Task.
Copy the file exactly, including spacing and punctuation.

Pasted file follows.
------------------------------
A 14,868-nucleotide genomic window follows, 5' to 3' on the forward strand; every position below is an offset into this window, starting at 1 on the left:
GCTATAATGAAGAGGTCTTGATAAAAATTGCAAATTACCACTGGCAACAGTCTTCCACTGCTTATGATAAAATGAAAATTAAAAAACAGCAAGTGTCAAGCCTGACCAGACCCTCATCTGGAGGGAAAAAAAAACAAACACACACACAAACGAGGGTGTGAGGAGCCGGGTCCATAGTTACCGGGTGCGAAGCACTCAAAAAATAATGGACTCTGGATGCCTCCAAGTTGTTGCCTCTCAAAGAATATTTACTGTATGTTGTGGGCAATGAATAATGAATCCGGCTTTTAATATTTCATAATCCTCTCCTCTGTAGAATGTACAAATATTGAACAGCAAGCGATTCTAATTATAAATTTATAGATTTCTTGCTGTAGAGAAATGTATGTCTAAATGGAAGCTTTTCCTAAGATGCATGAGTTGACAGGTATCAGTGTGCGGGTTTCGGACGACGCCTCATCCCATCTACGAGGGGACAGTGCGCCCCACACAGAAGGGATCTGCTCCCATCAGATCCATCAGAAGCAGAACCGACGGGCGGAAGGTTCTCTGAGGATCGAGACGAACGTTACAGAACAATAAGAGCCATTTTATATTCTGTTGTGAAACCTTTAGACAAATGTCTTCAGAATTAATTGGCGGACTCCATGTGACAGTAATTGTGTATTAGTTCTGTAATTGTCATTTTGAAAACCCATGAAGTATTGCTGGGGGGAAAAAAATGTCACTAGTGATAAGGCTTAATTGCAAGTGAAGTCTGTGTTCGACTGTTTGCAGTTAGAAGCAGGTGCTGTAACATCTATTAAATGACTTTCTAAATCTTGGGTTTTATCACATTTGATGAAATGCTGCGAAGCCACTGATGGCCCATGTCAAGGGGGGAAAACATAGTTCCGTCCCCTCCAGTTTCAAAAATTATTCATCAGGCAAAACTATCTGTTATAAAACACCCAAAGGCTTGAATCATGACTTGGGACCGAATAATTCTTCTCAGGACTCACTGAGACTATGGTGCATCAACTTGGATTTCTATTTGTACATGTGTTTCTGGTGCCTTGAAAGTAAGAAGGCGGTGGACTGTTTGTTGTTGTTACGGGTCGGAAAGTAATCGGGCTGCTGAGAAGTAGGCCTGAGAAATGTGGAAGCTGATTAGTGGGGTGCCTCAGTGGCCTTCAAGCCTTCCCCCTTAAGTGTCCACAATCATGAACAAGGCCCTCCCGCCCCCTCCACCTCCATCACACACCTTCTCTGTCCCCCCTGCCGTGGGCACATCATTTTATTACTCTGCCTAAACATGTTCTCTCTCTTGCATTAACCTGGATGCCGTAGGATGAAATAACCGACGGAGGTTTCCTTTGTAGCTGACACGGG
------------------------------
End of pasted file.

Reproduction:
A 14,868-nucleotide genomic window follows, 5' to 3' on the forward strand; every position below is an offset into this window, starting at 1 on the left:
GCTATAATGAAGAGGTCTTGATAAAAATTGCAAATTACCACTGGCAACAGTCTTCCACTGCTTATGATAAAATGAAAATTAAAAAACAGCAAGTGTCAAGCCTGACCAGACCCTCATCTGGAGGGAAAAAAAAACAAACACACACACAAACGAGGGTGTGAGGAGCCGGGTCCATAGTTACCGGGTGCGAAGCACTCAAAAAATAATGGACTCTGGATGCCTCCAAGTTGTTGCCTCTCAAAGAATATTTACTGTATGTTGTGGGCAATGAATAATGAATCCGGCTTTTAATATTTCATAATCCTCTCCTCTGTAGAATGTACAAATATTGAACAGCAAGCGATTCTAATTATAAATTTATAGATTTCTTGCTGTAGAGAAATGTATGTCTAAATGGAAGCTTTTCCTAAGATGCATGAGTTGACAGGTATCAGTGTGCGGGTTTCGGACGACGCCTCATCCCATCTACGAGGGGACAGTGCGCCCCACACAGAAGGGATCTGCTCCCATCAGATCCATCAGAAGCAGAACCGACGGGCGGAAGGTTCTCTGAGGATCGAGACGAACGTTACAGAACAATAAGAGCCATTTTATATTCTGTTGTGAAACCTTTAGACAAATGTCTTCAGAATTAATTGGCGGACTCCATGTGACAGTAATTGTGTATTAGTTCTGTAATTGTCATTTTGAAAACCCATGAAGTATTGCTGGGGGGAAAAAAATGTCACTAGTGATAAGGCTTAATTGCAAGTGAAGTCTGTGTTCGACTGTTTGCAGTTAGAAGCAGGTGCTGTAACATCTATTAAATGACTTTCTAAATCTTGGGTTTTATCACATTTGATGAAATGCTGCGAAGCCACTGATGGCCCATGTCAAGGGGGGAAAACATAGTTCCGTCCCCTCCAGTTTCAAAAATTATTCATCAGGCAAAACTATCTGTTATAAAACACCCAAAGGCTTGAATCATGACTTGGGACCGAATAATTCTTCTCAGGACTCACTGAGACTATGGTGCATCAACTTGGATTTCTATTTGTACATGTGTTTCTGGTGCCTTGAAAGTAAGAAGGCGGTGGACTGTTTGTTGTTGTTACGGGTCGGAAAGTAATCGGGCTGCTGAGAAGTAGGCCTGAGAAATGTGGAAGCTGATTAGTGGGGTGCCTCAGTGGCCTTCAAGCCTTCCCCCTTAAGTGTCCACAATCATGAACAAGGCCCTCCCGCCCCCTCCACCTCCATCACACACCTTCTCTGTCCCCCCTGCCGTGGGCACATCATTTTATTACTCTGCCTAAACATGTTCTCTCTCTTGCATTAACCTGGATGCCGTAGGATGAAATAACCGACGGAGGTTTCCTTTGTAGCTGACACGGG